“I provided financial support for bringing down Slobodan Milosevic’s regime by backing the political options presented by Djindjic and Djukanovic. I helped them because Milosevic’s regime was a threat to my family and me. Our offices, homes and flats were searched by various people. They took away all my rights to work and conduct my business. I did not even have the right to register a car. During the war they were bothered by the fact that I had obtained all my distribution rights through firms in Montenegro. I could have made sales through Marko Milosevic and earned much more, but like most people in Serbia I wanted change. This is why in 1997 I had to leave the country with my family.”

Subotic also talks about how the Nacional articles about himself, Djindjic and Djukanovic “suited Seselj”, who used them for political attacks on the two of them.

“First they were my collateral victims, then I became theirs,” says Cane.

Talking about acquiring Croatian citizenship (in June 1999), he repeats that he received it legally, gave it up and returned his Croatian passport in 2001.

“Since it was said about me that I got it in a criminal manner, owing to political acquaintances in Croatia, I asked the Croatian Interior Ministry to give a written statement to clarify the matter. They did not do so and I began suspecting that this was some kind of manipulation, so I got rid of it in a legal way. I have always had a Serbian passport and residence in Switzerland,” said Subotic for Globus.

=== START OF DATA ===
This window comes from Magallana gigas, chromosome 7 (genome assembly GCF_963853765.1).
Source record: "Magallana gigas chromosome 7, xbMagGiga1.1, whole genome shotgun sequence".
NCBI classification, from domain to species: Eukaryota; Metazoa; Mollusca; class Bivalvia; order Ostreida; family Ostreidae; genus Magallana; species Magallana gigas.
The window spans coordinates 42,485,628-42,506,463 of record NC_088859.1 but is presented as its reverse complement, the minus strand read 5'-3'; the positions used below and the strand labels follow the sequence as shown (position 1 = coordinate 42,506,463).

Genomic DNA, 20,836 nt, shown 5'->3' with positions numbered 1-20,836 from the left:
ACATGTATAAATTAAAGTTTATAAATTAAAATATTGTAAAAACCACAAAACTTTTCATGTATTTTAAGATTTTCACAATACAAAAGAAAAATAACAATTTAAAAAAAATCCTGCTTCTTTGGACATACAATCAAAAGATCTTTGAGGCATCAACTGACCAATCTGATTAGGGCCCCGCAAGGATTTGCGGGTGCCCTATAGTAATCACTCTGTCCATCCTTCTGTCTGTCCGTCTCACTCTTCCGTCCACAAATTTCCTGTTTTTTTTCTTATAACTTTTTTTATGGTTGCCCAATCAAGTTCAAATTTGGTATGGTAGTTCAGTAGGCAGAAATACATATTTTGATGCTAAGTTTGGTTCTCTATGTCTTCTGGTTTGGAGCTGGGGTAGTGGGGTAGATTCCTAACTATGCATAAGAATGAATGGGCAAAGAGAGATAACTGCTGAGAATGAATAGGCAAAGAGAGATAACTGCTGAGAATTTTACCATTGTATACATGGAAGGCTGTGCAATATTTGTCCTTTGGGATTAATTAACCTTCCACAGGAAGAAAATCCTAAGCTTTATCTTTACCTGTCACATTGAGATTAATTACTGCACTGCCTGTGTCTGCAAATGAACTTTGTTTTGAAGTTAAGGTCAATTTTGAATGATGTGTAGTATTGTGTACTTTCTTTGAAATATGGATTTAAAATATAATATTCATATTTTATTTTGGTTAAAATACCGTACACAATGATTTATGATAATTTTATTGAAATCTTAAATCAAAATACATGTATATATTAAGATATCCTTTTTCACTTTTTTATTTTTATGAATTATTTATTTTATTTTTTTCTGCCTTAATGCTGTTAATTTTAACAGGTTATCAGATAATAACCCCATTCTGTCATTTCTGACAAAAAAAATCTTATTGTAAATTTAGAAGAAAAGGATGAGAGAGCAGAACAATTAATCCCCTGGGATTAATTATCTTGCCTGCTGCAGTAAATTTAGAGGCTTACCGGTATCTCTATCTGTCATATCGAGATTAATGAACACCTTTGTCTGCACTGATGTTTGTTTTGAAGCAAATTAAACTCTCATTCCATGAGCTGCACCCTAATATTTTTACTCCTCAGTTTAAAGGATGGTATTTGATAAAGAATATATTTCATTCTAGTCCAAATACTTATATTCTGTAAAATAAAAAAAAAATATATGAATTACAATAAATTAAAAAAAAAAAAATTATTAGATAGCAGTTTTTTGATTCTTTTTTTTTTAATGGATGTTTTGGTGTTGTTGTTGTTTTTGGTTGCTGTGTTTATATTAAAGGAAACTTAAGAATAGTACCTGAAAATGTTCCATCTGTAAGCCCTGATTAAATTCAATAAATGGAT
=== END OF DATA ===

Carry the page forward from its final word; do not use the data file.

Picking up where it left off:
Charges against Investigating Judge (Politika, 17.11.2005; Tanjug)

Lawyer Vlada Pavicevic, as a legal representative of plaintiff Stanko Subotic, filed charges against the investigating judge of the second municipal court of Belgrade Milan Milosevski for violating the Law on criminal procedure. The charges state that the judge acted in violation of the law by sending a request to relevant authorities in Croatia for hearing the accused Ratko Knezevic against whom investigation was ongoing and a warrant had been issued.

On May 23, 2001 Subotic filed charges against Knezevic, claiming that he had blackmailed him, by asking him for 1.6 million Marks in return for him not going to the newspapers to “make public things which could damage his honor and reputation.”

Cane and WAZ Expand (Vecernje Novosti, 25.03.2006; by S. V.)

Futura Plus company, whose co-owners are Stanko Subotic Cane and German media company WAZ, announced yesterday with verification from the securities omission, an offer for the takeover of the remaining shares in Duvan Marketing Kragujevac. Futura Plus already owns 91.08% shares in Duvan Marketing Kragujevac and now it has made its bid for taking over the rest of 8.94% shares. The deadline for shareholders to deposit their shares for sale is April 13.

Another bid is also underway by Futura Plus for taking over the rest of the free shares in the largest newspaper and cigarette retail chain Duvan Belgrade. Futura Plus already owns 92.37% shares in Duvan Belgrade and March 28 is the deadline for owners of the remaining 7.63% to deposit their shares for sale.